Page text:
found within one culture, babies lose their ability to distinguish
the full range of vocal sounds found in all human cultures.

This explains why Japanese children are unable to pronounce the
English "r" sound that does not exist in their native language. "The
common result," according to a researcher at the University of
California, "is essentially that if perceptual experience is limited,
one will not be able to perceive things outside that experience."
This is why, in everyday life, we're not able to recognize-or "hear"-
concepts that we weren't exposed to in our upbringing.

Casting a Spell of Limitations

We all grow up in families and societies where we are only exposed to
a limited view of life-like kittens only viewing vertical stripes and
babies only hearing speech sounds from their social environment. Our "
stripes" consist of a limited range of cultural patterns of sights
and sounds. These cultural patterns give signals to the brain that
tell us "the way life is" within that limited environment. And the
brain mistakenly "thinks" it knows "the way life is" outside of that
narrow-minded environment.

Growing up in a limited environment has a comparable effect to being
hypnotized. For example, when people are hypnotized, they can be told
that certain elements exist or don't exist in their environment. With
hypnotic suggestion, a person can be told that there are no red books
in a bookstore. And, even though many of the books are red, the
person won't see any red books. The hypnotic suggestion creates a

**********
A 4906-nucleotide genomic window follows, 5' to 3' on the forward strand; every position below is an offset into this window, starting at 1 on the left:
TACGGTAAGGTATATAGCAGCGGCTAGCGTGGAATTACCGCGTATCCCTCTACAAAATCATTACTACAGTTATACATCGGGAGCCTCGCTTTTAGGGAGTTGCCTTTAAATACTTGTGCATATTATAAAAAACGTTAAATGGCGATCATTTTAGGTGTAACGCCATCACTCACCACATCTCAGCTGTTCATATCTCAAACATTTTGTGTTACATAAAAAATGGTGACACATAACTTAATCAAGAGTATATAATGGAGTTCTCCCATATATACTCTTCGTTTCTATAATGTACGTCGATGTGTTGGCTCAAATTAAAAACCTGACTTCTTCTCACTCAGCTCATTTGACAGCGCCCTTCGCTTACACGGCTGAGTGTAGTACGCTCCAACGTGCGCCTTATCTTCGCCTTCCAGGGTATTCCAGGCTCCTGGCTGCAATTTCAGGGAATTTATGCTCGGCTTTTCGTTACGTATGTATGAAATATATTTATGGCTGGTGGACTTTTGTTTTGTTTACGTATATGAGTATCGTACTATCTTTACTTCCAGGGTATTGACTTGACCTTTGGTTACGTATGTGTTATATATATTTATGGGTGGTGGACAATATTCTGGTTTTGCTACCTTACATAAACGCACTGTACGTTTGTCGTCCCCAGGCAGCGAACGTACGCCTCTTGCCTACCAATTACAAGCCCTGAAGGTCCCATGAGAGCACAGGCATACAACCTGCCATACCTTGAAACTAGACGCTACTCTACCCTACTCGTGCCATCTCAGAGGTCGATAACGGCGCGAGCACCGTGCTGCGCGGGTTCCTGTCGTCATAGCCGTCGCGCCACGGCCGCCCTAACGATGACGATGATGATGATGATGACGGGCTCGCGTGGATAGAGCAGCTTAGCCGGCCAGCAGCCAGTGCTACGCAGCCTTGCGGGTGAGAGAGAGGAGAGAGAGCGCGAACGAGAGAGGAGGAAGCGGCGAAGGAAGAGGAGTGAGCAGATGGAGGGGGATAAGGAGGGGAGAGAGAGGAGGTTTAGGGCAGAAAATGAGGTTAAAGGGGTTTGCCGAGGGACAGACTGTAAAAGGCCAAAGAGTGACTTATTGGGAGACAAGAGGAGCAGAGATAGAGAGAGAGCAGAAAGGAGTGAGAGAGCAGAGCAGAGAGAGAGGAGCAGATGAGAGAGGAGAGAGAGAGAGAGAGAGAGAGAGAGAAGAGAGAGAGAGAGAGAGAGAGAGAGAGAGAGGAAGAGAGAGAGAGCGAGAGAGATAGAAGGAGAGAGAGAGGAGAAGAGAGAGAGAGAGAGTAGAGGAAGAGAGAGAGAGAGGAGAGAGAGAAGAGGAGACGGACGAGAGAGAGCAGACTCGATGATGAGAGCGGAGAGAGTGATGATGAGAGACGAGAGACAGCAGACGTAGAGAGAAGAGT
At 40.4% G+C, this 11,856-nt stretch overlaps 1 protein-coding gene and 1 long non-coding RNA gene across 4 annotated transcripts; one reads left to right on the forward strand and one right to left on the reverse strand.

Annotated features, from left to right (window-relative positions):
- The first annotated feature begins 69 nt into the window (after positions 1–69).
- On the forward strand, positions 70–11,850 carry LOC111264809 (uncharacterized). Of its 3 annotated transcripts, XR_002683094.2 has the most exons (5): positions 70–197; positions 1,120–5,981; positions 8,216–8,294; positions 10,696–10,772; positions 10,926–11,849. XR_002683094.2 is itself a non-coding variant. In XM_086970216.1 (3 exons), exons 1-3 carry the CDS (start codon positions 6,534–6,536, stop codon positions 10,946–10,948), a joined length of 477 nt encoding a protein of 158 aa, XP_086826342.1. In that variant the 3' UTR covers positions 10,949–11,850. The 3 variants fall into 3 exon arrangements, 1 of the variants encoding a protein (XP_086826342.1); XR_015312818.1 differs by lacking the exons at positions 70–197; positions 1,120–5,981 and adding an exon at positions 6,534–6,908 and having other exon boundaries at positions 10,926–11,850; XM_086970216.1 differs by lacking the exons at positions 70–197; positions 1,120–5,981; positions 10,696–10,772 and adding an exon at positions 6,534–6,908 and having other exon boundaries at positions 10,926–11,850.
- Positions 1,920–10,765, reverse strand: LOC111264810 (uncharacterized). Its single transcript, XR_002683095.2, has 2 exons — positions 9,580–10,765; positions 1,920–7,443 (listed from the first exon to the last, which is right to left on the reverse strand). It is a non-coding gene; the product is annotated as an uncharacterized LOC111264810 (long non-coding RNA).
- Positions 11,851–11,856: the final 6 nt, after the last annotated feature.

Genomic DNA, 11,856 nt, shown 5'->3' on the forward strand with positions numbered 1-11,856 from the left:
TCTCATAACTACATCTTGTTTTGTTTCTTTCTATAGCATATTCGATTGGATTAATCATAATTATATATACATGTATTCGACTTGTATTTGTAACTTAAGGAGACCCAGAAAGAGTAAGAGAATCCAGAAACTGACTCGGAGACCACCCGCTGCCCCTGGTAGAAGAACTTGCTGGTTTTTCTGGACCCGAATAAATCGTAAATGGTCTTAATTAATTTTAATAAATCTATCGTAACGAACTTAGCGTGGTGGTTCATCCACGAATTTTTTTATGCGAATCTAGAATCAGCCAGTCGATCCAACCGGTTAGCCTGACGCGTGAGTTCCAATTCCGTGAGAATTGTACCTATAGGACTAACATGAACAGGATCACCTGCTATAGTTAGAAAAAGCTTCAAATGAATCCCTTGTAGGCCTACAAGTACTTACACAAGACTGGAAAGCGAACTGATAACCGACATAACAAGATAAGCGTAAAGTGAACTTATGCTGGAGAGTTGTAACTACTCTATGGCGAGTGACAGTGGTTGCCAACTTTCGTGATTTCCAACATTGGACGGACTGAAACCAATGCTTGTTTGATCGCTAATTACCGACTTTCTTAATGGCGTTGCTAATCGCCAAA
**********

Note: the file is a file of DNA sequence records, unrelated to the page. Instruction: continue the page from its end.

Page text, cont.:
blind spot, or filter, in the person's perception of the world.

Similarly, we're hypnotized by our parents and society to see certain
aspects of reality-and not to see other aspects of reality. Then, as
adults, we only see the range of possibilities that we were exposed
to as we grew up. We don't recognize any alternatives outside of the
range of viewpoints presented to us in our youth. Options and
opportunities that we weren't exposed to don't even register with the
brain.

By the very nature of how we're raised, we develop blind spots. And
these blind spots often prevent us from seeing-and taking advantage
of-options that are life-enriching and valuable to us. To what degree
do these blind spots limit the abundance in our lives? What kinds of
options could we be missing? Let's "see."

Missed Opportunities

On the first day of a four-day workshop I was attending, Martin
complained that he didn't have a way to get back and forth to the
workshop everyday. He had camped several miles outside of town down a
narrow, rough dirt road. Our disgruntled camper talked on and on